I acknowledge that appellate decisions in this state, save perhaps one (People v. O'Rourke (1932) 124 Cal.App. 752, 759, 13 P.2d 989),1 have historically characterized statutes prescribing driver's license suspension as regulatory rather than penal.  (See Talley v. Municipal Court (1978) 87 Cal.App.3d 109, 113–114, 150 Cal.Rptr. 743;  Goss v. Dept. of Motor Vehicles (1968) 264 Cal.App.2d 268, 270, 70 Cal.Rptr. 447;  Beamon v. Dept. of Motor Vehicles (1960) 180 Cal.App.2d 200, 210, 4 Cal.Rptr. 396.)   Of these cases, however, none has denied the penal nature of such statutes in the context of determining whether a violation of ex post facto clauses occurred.2  Moreover, none of these cases in my opinion goes beyond mere lip service and engages in an analysis of the issue.   In the cases cited by the majority, license suspension was viewed as—ipse dixit —merely regulatory.   I am convinced that even a brief analysis compels a contrary conclusion.

It is of course well-established that ex post facto clauses (U.S. Const., art. I, § 9, cl. 3;  Cal. Const., art. I, § 9) apply only to penal statutes.  (Conservatorship of Hofferber (1980) 28 Cal.3d 161, 180, 167 Cal.Rptr. 854, 616 P.2d 836;  In re Valenzuela (1969) 275 Cal.App.2d 483, 486, 79 Cal.Rptr. 760.)   An ex post facto effect occurs when a statute imposes criminal liability for conduct innocent when it was done, inflicts more severe punishment than that attending the act at the time it was committed, aggravates a crime by making it more serious than when committed, or alters the rules of evidence to the disadvantage of the accused.  (Conservatorship of Hofferber, supra, 28 Cal.3d at p. 180, 167 Cal.Rptr. 854, 616 P.2d 836;  People v. Superior Court (John D.) (1979) 95 Cal.App.3d 380, 393, 157 Cal.Rptr. 157.)

Laws cannot be classified as “penal” or “regulatory” based upon labels.   The United States Supreme Court in Trop v. Dulles (1958) 356 U.S. 86, 94, 78 S.Ct. 590, 594, 2 L.Ed.2d 630, dealing with a statute imposing denationalization as punishment for desertion declared it penal despite its regulatory label.   Noting that substance rather than form is controlling (id., at p. 95, 78 S.Ct. at p. 595), the court stated:  “In deciding whether or not a law is penal, this Court has generally based its determination upon the purpose of the statute.”  (Id., at p. 96, 78 S.Ct. at p. 595.)   The court also considered “the severity of the disability imposed as well as the circumstances surrounding the legislative enactment” as relevant to this decision.  (Id., at p. 96, fn. 18, 78 S.Ct. at p. 595, fn. 18.)   The court explained:  “If the statute imposes a disability for purposes of punishment—that is, to reprimand the wrongdoer, to deter others, etc.—it has been considered penal.   But a statute has been considered nonpenal if it imposes a disability, not to punish, but to accomplish some other legitimate governmental purpose.”  (Id., at p. 96, 78 S.Ct. at p. 595–596.)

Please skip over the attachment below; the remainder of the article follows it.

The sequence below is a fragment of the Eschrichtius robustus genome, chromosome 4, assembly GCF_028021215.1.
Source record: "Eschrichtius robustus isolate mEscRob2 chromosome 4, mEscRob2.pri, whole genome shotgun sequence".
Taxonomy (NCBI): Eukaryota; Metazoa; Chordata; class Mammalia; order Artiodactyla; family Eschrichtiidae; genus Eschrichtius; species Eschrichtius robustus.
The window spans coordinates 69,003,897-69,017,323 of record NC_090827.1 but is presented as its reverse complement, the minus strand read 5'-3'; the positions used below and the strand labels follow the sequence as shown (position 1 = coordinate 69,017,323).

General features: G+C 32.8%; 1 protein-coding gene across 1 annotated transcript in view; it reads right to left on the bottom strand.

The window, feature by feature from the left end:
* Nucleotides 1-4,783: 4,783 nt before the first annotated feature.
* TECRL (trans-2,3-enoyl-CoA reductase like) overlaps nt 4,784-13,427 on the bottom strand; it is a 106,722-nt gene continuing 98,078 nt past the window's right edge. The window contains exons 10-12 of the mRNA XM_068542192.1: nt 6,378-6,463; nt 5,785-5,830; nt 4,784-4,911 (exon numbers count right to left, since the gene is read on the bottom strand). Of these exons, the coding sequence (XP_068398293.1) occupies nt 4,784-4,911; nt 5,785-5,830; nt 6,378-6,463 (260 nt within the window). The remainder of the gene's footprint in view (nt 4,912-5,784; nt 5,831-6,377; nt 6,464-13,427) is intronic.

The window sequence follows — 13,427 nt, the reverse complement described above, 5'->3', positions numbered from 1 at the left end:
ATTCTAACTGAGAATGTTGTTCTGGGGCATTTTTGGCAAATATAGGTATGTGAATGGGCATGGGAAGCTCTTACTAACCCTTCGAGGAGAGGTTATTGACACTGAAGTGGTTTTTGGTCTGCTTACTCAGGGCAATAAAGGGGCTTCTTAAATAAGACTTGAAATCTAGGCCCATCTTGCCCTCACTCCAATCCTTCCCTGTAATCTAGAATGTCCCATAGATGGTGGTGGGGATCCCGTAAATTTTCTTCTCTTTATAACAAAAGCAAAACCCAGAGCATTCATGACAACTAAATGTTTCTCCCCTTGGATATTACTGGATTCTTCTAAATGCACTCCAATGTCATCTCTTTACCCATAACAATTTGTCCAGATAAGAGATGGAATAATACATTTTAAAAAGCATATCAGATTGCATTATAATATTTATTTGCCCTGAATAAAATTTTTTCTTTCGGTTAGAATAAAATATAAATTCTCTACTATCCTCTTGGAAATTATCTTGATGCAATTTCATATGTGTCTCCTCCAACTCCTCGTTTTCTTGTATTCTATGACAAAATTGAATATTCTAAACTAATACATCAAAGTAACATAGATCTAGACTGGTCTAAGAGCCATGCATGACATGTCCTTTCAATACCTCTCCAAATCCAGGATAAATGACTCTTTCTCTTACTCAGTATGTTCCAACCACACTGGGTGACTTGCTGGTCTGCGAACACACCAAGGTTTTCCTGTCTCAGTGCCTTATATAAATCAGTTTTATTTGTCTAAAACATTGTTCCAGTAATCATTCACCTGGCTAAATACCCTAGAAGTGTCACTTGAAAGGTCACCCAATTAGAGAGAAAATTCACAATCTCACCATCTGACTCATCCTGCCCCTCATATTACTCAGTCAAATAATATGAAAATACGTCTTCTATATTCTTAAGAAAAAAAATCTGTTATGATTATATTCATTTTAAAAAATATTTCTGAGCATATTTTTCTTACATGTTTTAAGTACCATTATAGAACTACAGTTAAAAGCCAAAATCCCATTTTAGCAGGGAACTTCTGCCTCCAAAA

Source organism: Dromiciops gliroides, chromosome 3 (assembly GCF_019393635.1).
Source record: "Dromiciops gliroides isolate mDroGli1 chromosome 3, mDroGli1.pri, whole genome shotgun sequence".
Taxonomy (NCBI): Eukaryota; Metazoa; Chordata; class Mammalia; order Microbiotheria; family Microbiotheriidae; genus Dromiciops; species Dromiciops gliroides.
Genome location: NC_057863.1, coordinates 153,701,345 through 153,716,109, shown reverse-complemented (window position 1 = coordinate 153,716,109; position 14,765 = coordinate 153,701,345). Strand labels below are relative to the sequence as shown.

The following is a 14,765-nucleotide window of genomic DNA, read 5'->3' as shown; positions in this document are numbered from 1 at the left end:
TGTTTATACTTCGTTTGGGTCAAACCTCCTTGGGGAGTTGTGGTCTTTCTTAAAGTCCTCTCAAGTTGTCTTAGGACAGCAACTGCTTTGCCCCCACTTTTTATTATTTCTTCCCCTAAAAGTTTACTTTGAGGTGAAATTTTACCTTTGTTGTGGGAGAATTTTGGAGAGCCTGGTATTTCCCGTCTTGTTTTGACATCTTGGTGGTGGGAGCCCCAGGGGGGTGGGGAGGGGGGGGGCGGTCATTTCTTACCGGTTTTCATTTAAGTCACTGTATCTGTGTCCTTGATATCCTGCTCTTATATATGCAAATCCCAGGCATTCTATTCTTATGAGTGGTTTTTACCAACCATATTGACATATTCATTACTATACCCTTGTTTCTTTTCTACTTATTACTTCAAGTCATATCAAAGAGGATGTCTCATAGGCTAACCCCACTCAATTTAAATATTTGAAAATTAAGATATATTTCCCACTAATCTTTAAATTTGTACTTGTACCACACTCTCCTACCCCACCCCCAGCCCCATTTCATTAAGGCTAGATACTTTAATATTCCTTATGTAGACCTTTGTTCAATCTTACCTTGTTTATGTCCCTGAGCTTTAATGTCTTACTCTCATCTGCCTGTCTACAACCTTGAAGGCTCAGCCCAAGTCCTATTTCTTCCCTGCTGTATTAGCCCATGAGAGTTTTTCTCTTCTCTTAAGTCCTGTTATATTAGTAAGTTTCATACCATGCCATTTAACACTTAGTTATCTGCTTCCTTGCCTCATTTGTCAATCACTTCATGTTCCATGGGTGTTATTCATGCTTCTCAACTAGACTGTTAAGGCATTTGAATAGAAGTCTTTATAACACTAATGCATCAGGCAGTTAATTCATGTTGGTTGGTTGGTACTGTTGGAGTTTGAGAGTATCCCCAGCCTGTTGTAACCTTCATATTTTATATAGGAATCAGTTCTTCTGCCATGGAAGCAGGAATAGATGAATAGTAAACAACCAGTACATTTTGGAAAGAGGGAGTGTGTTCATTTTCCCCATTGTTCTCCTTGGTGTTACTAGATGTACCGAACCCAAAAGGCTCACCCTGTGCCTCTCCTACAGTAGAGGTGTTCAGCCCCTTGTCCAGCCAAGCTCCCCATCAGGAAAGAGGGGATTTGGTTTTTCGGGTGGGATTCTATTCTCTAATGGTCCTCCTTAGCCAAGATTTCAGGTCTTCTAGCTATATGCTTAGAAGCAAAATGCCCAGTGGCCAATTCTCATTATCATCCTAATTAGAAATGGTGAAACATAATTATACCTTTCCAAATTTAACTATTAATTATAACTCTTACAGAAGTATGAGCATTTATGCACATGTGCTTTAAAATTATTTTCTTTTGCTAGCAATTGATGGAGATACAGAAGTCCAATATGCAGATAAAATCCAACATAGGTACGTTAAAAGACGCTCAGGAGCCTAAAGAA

Thus, our task is to determine whether the disability imposed by section 13352 was for the purpose of punishment or merely incidental to some other legitimate governmental purpose.  (United States v. Ward (1980) 448 U.S. 242, 248–249, 100 S.Ct. 2636, 2641–2642, 65 L.Ed.2d 742;  Bell v. Wolfish (1979) 441 U.S. 520, 538, 99 S.Ct. 1861, 1873, 60 L.Ed.2d 447;  Flemming v. Nestor (1960) 363 U.S. 603, 614, 80 S.Ct. 1367, 1374, 4 L.Ed.2d 1435.)